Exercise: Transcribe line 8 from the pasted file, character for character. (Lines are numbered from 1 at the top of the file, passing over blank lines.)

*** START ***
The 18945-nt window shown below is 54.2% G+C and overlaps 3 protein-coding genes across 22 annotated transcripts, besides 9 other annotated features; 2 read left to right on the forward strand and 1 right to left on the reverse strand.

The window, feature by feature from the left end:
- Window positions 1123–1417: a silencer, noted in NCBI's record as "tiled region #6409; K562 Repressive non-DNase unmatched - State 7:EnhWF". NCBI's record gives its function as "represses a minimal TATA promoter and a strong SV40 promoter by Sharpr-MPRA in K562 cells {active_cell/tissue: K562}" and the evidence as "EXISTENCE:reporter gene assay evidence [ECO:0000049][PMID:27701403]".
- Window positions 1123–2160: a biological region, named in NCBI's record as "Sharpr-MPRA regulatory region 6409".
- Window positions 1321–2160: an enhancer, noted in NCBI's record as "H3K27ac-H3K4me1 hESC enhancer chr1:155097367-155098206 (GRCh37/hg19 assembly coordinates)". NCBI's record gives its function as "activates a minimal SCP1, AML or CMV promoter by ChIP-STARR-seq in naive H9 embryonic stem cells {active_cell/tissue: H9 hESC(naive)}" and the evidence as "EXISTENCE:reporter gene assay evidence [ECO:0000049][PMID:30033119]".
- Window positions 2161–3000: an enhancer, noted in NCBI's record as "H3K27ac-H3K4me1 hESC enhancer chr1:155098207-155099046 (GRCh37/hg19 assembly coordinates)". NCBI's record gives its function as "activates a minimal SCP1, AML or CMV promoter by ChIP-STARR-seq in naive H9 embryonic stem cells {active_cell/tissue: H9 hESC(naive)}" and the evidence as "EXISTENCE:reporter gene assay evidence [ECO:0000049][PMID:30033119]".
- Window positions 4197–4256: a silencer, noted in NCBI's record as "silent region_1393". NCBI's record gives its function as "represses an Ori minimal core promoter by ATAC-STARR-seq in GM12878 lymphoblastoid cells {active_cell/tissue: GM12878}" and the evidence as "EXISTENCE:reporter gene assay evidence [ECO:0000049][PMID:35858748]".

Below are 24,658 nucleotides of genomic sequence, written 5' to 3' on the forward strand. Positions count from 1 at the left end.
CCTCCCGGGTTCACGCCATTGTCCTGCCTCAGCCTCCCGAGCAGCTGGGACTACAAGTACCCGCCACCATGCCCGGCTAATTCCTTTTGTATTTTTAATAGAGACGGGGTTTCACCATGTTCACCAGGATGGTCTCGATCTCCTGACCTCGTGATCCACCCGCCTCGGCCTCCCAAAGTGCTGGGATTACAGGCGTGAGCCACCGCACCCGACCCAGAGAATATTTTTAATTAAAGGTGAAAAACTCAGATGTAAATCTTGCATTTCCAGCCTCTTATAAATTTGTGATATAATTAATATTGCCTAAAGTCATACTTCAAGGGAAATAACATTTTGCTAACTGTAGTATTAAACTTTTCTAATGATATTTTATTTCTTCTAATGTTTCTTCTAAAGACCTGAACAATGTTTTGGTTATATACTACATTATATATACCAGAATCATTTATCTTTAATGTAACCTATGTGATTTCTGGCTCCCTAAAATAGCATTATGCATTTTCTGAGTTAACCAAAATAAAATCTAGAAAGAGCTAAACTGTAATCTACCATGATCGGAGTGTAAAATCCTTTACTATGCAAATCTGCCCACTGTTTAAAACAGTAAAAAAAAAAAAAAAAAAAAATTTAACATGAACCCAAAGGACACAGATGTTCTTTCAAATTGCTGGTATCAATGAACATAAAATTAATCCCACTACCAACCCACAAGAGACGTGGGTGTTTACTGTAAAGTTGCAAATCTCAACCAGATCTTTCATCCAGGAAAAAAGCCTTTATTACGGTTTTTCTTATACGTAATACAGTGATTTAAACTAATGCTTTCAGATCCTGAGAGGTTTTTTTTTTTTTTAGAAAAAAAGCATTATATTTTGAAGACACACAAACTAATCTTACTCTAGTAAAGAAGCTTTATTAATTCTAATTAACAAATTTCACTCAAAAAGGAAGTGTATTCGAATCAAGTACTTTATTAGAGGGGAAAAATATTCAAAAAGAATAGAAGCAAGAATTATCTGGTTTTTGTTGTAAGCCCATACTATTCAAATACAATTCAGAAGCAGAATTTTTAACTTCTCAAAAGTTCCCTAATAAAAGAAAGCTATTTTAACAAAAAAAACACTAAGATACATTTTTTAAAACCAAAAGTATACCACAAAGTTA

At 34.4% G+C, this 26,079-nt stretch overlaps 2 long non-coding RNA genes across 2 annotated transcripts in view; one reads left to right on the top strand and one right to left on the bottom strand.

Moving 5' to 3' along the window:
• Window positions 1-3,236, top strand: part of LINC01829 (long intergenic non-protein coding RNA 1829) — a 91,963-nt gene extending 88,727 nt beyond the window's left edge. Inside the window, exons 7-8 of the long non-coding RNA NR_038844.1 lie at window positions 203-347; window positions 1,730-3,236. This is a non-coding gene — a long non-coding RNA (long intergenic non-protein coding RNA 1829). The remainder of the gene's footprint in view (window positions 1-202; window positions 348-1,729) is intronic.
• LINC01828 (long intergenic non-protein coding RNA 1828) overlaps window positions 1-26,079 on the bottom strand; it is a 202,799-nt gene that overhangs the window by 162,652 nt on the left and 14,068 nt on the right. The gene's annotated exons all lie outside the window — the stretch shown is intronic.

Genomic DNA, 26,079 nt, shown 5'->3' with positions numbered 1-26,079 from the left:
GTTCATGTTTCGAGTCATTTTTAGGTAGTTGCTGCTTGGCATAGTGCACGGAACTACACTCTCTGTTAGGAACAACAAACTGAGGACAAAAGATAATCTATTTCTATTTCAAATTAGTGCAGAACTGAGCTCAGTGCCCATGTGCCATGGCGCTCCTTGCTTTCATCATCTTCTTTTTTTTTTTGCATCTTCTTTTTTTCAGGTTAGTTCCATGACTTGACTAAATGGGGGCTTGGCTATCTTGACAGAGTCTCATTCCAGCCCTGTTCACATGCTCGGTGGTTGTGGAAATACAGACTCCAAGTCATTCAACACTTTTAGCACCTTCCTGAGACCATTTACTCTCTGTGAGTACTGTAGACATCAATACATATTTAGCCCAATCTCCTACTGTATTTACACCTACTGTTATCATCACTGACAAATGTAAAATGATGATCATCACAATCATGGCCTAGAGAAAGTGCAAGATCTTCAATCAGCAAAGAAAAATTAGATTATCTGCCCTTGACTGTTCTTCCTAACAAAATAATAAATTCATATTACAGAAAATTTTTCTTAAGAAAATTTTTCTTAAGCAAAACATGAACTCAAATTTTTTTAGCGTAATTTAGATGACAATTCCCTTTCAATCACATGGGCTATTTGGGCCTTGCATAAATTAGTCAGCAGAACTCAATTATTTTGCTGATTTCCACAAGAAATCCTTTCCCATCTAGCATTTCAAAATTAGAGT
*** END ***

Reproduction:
Below are 24,658 nucleotides of genomic sequence, written 5' to 3' on the forward strand. Positions count from 1 at the left end.